A subdued Ann Coulter joined conservative host Laura Ingraham on her radio show on Wednesday to discuss President Barack Obama's reelection.
Coulter staunchly supported Republican presidential candidate Mitt Romney throughout the primary and general election. She lampooned his Republican opponents during the primary and has been a vocal opponent of Obama since he took office in 2008. She encouraged her fans to support Romney to such an extent that she said she pulled Romney aside at an event and told the candidate that he "owed" her.
Coulter lamented Romney's presidential loss when she called into Ingraham's show. "I'm pretty pessimistic about the country," she said. She said that Romney ran a "magnificent campaign," a comment with which Ingraham strongly disagreed.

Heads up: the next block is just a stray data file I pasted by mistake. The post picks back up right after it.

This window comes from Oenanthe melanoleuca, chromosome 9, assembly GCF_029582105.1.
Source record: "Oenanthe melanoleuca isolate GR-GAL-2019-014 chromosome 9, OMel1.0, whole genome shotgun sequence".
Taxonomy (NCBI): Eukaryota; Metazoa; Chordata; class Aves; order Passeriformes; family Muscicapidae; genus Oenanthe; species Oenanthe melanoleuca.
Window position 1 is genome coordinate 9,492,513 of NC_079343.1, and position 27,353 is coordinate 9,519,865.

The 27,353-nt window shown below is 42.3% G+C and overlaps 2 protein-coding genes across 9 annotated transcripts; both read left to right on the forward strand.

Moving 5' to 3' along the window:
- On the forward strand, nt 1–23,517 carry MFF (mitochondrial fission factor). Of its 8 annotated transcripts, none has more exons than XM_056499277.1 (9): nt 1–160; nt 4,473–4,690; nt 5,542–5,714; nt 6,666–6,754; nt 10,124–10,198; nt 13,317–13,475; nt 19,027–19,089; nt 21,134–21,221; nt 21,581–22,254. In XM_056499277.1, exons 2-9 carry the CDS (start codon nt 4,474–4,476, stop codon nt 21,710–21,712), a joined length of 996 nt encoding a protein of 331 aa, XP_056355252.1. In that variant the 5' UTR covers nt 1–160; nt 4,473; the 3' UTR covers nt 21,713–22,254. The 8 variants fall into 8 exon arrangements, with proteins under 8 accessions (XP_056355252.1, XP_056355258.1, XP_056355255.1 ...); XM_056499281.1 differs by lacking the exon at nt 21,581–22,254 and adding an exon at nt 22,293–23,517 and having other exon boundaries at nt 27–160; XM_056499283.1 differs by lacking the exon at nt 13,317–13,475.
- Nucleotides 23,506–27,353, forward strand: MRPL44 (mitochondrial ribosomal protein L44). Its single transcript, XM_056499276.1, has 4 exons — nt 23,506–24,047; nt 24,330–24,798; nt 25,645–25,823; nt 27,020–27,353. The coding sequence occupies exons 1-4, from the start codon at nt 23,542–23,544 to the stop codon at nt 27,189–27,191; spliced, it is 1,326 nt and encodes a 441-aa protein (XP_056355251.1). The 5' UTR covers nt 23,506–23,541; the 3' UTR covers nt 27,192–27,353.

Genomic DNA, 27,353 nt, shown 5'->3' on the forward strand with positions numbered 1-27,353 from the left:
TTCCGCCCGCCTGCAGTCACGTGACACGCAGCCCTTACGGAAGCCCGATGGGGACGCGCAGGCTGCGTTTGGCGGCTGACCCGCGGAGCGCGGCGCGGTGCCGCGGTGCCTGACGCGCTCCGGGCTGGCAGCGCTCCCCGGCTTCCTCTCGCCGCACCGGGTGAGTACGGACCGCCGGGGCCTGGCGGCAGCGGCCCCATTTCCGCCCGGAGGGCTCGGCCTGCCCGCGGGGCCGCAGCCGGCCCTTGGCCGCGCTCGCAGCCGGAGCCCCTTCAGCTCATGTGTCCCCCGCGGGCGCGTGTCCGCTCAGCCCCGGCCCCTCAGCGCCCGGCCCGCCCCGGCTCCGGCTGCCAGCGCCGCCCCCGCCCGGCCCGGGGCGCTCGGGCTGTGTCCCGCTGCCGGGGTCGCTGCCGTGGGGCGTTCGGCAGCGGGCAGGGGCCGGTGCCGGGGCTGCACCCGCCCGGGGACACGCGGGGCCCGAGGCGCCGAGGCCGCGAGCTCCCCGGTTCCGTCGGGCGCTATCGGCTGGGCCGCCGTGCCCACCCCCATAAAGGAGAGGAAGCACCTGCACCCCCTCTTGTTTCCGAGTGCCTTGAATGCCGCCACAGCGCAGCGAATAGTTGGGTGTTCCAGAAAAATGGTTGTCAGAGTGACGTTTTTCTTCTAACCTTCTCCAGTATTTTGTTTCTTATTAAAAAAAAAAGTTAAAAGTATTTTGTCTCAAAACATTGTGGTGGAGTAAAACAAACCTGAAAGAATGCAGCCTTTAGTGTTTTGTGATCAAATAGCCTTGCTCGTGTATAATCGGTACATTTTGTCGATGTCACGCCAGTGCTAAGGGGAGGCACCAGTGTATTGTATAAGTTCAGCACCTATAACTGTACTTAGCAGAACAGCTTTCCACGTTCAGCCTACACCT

"People are suffering. The country is in disarray. If Mitt Romney cannot win in this economy, then the tipping point has been reached. We have more takers than makers and it's over. There is no hope," Coulter said.
Towards the end of the segment, Coulter sounded even more somber as she said, "Mitt Romney was the president we needed right now, and I think it is so sad that we are going to be deprived of his brain power, of his skills in turning companies around, turning the Olympics around, his idea and his kindness for being able to push very conservative ideas on a country that no longer is interested in conservative ideas. It is interested in handouts."
Ingraham said she sounded "demoralized."
"Pep up, move forward girl," Ingraham told Coulter.